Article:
When we speak of the present age as “secular”, we evoke a multiplicity of meanings. We sometimes refer to the fact that God or religion is no longer present in public life, or else we refer to the decline of belief and religious practice in our time. Modern secularity must be understood as a field of increasingly multiform contestation, in which every position is rendered uneasy and questionable because it can be challenged from many angles.
And yet, this situation has begun to change and will continue to do so under the impact of globalization. Obviously, a description of the process of secularization in the West cannot simply be applied to other cultures and civilizations. Some societies outside the West are facing the same problems and tensions, and sometimes respond with similar answers. However, in other societies we have to look closely how differently these problems and choices are understood. What does secularization or secularism really mean in other cultures? The same terms are taken up in very different traditions, and we lack even the right concepts and a framework with which to discuss them cross-culturally.
The goal of this research focus is to explore the ways in which globalization impacts the relationship between religion and secularism, thus intertwining the perspectives of different cultures, religions and theoretical backgrounds. The research is structured around five main topics: first, an examination of contemporary forms of belief and, second, of forms of disbelief; third, a study of different secular regimes; fourth, religion’s potential to mobilize people to violence, and, finally, the role of religion in creating social cohesion across gaps of income, ethnicity and nationality.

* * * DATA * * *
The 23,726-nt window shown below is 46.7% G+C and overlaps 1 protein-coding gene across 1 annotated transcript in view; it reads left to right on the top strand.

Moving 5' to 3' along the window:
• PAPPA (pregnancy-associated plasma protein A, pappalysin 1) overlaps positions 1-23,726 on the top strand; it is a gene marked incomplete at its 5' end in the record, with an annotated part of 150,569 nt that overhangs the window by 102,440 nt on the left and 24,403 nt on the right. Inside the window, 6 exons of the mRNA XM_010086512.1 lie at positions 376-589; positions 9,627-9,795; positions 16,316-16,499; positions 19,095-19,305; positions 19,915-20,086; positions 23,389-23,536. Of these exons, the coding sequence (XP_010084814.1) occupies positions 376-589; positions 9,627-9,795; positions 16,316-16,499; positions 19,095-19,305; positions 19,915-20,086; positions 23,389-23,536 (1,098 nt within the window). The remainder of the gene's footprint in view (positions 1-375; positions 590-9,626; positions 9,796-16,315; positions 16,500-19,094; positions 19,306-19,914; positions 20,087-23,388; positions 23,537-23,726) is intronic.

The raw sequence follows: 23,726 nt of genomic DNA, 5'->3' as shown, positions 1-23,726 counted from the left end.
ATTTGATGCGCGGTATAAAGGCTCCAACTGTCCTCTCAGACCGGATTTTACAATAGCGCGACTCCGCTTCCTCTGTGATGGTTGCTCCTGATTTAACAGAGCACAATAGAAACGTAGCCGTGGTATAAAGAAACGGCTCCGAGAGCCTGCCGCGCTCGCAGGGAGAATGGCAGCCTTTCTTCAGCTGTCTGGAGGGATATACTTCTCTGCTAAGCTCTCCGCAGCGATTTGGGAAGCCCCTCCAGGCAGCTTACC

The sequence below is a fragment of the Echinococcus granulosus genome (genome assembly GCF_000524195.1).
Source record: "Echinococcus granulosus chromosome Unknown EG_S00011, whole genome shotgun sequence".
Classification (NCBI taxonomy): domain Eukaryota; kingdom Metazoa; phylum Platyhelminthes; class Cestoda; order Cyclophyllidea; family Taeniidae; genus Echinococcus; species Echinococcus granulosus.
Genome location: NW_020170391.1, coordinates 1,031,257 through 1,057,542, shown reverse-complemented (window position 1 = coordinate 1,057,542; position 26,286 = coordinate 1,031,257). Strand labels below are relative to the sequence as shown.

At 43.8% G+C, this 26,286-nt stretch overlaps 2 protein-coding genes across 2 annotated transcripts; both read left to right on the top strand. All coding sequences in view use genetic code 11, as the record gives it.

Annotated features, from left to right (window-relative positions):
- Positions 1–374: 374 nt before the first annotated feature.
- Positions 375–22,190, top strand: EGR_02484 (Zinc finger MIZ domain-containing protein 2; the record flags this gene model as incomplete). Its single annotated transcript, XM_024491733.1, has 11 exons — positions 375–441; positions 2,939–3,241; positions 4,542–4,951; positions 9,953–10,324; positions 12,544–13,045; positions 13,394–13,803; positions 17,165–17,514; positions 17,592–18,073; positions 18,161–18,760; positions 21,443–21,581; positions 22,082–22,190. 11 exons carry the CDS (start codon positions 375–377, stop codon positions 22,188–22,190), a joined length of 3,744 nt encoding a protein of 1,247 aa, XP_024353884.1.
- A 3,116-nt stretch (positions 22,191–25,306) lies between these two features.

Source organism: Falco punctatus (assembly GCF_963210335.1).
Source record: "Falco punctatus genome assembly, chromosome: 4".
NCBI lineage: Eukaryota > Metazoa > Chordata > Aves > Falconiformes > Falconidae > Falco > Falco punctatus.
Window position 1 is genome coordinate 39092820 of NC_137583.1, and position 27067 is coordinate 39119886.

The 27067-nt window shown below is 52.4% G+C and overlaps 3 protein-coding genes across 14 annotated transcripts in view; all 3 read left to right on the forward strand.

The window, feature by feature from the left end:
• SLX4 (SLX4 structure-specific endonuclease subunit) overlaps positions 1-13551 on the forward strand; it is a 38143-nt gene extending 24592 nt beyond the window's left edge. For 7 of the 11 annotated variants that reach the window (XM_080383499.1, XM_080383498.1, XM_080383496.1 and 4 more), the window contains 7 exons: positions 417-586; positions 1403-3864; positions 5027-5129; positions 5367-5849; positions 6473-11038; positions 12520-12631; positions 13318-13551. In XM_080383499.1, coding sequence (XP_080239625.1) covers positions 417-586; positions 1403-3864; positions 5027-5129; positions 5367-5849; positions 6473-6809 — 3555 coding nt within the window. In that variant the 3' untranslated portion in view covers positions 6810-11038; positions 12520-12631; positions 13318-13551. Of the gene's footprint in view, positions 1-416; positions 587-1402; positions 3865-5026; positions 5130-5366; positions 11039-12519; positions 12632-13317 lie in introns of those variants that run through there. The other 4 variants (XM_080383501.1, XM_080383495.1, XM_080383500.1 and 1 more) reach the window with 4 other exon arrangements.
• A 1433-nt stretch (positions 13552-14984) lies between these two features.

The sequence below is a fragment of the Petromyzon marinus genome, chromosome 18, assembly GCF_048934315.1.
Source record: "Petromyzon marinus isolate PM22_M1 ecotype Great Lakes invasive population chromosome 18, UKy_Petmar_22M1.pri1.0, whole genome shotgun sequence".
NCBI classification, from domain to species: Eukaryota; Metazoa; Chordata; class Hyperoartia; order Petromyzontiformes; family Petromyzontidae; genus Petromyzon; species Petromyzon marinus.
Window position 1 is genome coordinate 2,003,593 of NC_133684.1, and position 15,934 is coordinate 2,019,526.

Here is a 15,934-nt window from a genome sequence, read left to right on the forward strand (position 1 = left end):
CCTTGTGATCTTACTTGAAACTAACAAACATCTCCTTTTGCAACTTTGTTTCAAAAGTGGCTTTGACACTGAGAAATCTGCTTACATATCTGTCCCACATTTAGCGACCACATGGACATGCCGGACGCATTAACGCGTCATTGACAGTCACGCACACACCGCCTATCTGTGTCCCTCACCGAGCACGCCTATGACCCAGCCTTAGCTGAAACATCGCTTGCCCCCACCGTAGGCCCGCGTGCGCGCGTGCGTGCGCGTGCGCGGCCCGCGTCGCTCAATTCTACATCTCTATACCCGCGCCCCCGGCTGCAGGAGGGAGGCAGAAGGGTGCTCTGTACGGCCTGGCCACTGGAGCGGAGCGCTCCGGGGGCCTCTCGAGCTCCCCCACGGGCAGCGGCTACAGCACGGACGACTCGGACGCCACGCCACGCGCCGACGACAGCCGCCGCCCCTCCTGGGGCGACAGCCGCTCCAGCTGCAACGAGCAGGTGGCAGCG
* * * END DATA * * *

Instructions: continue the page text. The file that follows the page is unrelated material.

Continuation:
In 2018 the emphasis was on the connection between religion and social bonds. A conference on “The End(s) of Religious Community”, co-organized with the University of Vienna, included a keynote speech by Permanent Fellow Charles Taylor on “The Polysemy of ‘Religion’”.
In 2019 Charles Taylor was one of the laureates of the 9th edition of the “Ratzinger Prize,” which was conferred by Pope Francis at the Vatican on November 9, 2019. The Joseph Ratzinger Prize is an award of the Vatican Foundation Fondazione Vaticana Joseph Ratzinger – Benedetto XVI that has been awarded annually since 2011 for special scientific-theological achievements in the context of contemporary discourse.
Head of Program
IWM Permanent Fellow
Professor em. of Philosophy, McGill University, Montréal